Massachusetts is considered one of the best locations in the world to see whales, which makes us feel pretty darn lucky. With Stellwagen Bank Marine Sanctuary (whale central in the warmer months) practically in our backyard, we Bostonians have our pick of whale watch cruises. You can take a New England Aquarium Whale Watch right from Long Wharf and be back in time for dinner in Faneuil Hall, or pick from the many cruises heading out from the North Shore and South Shore. Whichever whale watch you choose, it's sure to be an extraordinary excursion.
New England Aquarium/Boston Harbor Cruises
1 Long Wharf, Boston, MA | 617-227-4321 | email@example.com
If you want to catch a whale watch cruise from the city, the New England Aquarium Whale Watch on Boston Harbor Cruises is the one. Get the scoop on what to expect and helpful tips when going on a whale watch from Boston with kids.
FROM THE SOUTH SHORE
Plymouth Whale Watching
Mayflower II State Pier, 77 Water St., Plymouth, MA | 508-747-3434
Pilgrim Belle cruises runs whale watching trips from Plymouth (and Provincetown). A marine biologist is onboard to lead the search for whales and help educate passengers along the way. Like most whale watching vessels, the 100’ boat has open decks and a climate-controlled cabin with restrooms and snacks available for purchase. Free parking is a nice perk.
FROM THE NORTH SHORE
Photo taken on a Capt. Bill & Sons Whale Watch (Photo courtesy of Capt. Bill & Sons)
Capt. Bill & Sons Whale Watch
24 Harbor Loop, Gloucester, MA 01930 | 978-283-6995 | firstname.lastname@example.org
Capt. Bill & Sons Whale Watch is family owned and has been offering whale watch excursions for more than 50 years. The sails are three to four hours and go from Gloucester to Stellwagen Bank or Jeffreys Ledge, with a naturalist onboard and educational resources provided by researchers from The Whale Center of New England. On land, be sure to check out the free whale exhibit currently operated by Blue Ocean Society, where you can get up close and personal to an actual humpback whale skeleton.
Cape Ann Whale Watch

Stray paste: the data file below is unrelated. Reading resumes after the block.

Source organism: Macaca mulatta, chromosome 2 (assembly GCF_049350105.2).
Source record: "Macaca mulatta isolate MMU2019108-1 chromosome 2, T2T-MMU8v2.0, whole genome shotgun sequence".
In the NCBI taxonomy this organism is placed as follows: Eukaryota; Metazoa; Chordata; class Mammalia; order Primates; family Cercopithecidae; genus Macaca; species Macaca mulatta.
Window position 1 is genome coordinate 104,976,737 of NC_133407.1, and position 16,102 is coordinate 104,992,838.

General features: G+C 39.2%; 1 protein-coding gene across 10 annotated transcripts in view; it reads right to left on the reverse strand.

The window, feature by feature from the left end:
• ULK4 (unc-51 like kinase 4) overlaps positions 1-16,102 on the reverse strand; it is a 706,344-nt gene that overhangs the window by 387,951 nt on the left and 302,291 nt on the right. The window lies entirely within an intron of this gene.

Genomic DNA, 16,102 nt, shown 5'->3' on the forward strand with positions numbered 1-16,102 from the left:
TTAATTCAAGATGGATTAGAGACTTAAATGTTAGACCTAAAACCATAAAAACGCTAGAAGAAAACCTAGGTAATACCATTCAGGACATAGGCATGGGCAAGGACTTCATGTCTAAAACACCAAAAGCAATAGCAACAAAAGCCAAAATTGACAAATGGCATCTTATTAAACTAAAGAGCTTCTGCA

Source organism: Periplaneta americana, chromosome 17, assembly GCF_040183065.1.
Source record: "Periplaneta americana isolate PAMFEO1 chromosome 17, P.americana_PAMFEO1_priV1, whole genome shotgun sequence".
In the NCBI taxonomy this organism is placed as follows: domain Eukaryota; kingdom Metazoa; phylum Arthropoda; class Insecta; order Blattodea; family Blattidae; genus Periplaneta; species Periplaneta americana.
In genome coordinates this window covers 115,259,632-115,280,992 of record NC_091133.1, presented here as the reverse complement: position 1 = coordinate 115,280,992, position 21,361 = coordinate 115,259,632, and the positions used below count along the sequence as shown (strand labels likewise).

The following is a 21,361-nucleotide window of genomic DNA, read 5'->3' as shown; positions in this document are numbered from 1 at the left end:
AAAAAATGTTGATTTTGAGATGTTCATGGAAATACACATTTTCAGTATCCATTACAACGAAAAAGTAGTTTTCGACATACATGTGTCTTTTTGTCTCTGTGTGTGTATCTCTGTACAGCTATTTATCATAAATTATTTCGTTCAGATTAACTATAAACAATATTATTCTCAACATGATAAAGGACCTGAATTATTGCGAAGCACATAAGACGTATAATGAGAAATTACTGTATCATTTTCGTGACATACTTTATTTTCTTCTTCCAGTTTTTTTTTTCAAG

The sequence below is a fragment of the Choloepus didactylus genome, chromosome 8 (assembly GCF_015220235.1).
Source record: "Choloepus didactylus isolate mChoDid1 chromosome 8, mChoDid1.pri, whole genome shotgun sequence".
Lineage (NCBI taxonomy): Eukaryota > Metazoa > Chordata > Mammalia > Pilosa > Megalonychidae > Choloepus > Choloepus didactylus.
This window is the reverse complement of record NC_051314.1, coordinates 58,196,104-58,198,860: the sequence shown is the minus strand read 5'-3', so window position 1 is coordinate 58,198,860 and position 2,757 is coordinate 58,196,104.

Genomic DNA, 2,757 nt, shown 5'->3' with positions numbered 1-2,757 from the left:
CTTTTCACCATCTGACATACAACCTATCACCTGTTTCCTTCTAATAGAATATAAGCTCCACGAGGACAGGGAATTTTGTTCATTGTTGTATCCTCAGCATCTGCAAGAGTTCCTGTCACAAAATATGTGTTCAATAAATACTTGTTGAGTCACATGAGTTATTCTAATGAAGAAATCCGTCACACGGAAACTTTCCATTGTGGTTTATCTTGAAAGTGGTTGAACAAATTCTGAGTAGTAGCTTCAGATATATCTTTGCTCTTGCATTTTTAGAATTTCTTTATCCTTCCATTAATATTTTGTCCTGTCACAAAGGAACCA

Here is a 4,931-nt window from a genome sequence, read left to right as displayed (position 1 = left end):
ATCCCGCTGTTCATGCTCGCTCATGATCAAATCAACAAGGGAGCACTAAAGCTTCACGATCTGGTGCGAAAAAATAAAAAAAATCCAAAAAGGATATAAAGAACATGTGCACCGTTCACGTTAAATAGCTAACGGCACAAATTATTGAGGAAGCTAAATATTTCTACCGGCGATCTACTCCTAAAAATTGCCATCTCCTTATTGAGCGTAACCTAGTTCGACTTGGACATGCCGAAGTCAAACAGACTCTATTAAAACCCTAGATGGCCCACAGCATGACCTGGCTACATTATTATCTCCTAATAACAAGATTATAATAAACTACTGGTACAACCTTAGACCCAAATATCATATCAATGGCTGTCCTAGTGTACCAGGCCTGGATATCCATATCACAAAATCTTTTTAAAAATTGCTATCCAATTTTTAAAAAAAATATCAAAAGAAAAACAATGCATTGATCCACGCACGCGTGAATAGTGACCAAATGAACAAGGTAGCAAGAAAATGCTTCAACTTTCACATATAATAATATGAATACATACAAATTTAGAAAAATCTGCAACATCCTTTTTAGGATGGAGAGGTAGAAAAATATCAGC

415 Main St., Gloucester, MA | 800-877-5110
Cape Ann Whale Watch's boat, "The Hurricane II," boasts 115 feet of length with over 400 ft of whale watching room from the railings of the upper and lower observation decks. There is a heated, furnished indoor cabin with a full service galley serving hot meals, snacks and cold beverages (and a fully stocked bar for the adults). On the ride to and from the location of the whales, on-board educators provide hands-on learning tools for kids and adults to learn more about the whales and conservation. Teaching tools include a cool 3D model of Stellwagen Bank, whale baleen and teeth, and recordings of whale songs. Cape Ann Whale Watch also offers a private whale watch for up to six people.
7 Seas Whale Watch
63 Rogers Street (Next to the Gloucester House Restaurant), Gloucester, MA 01930 | 978-283-1776
7 Seas Whale Watch out of Gloucester has a new boat that’s designed for 300 passengers, but carries a maximum of 149 each trip. That means a lot more elbow room when you’re riding to and from seeing the whales and when you’re trying to get a good view of them. A partnership between Ocean Alliance and the 7 Seas Whale Watch gives passengers the opportunity to learn onboard about the whales. The boat also boasts a top level sun deck with panoramic views and a full galley stocked with sandwiches, snacks, drinks and a full bar. You may want to stop in the Gloucester House Restaurant next door for a bite to eat after your excursion.
On a 7 Seas Whale Watch (Photo courtesy of 7 Seas)
Newburyport Whale Watch
54 Merrimac Street, Newburyport, MA 01950 | 978-499-0832 | email@example.com
Newburyport Whale Watch's vessel, "Captains Lady III," departs from downtown Newburyport and travels out the Merrimack River into the Gulf of Maine, to Jeffreys Ledge or Stellwagen Bank National Marine Sanctuary. Passengers may see Humpback, Finback, and Minke Whales and other marine life during the 4 to 4.5 hour trip. Newburyport Whale Watch also offers six-hour birding trips in partnership with Mass Audubon.
Tips for taking a whale watch cruise:
1. Be prepared for seasickness, just in case. Eat protein throughout the day before your cruise, stay away from high fat/greasy foods, and bring snacks with you. If you think motion sickness could be an issue, you may want to get pressure point bands before you go. While you’re on the boat, stay outside, at the back of the boat.
2. Read up on whale knowledge before you go. It’s exciting to be able to identify the whales when you see them!
3. Wear rubber-soled shoes, bring a jacket or sweatshirt (seriously, even if it’s 90+ degrees out, like on the day we went) and tie long hair back (unless you relish the idea of combing out tangles). And, trust me on this one: Don’t wear a skirt. It gets windy out there.
4. Bring a really good camera – but don’t stay behind it the whole time. Some of the most memorable moments for me were when I couldn't use my camera and I focused on seeing the whales rather than on getting a great shot.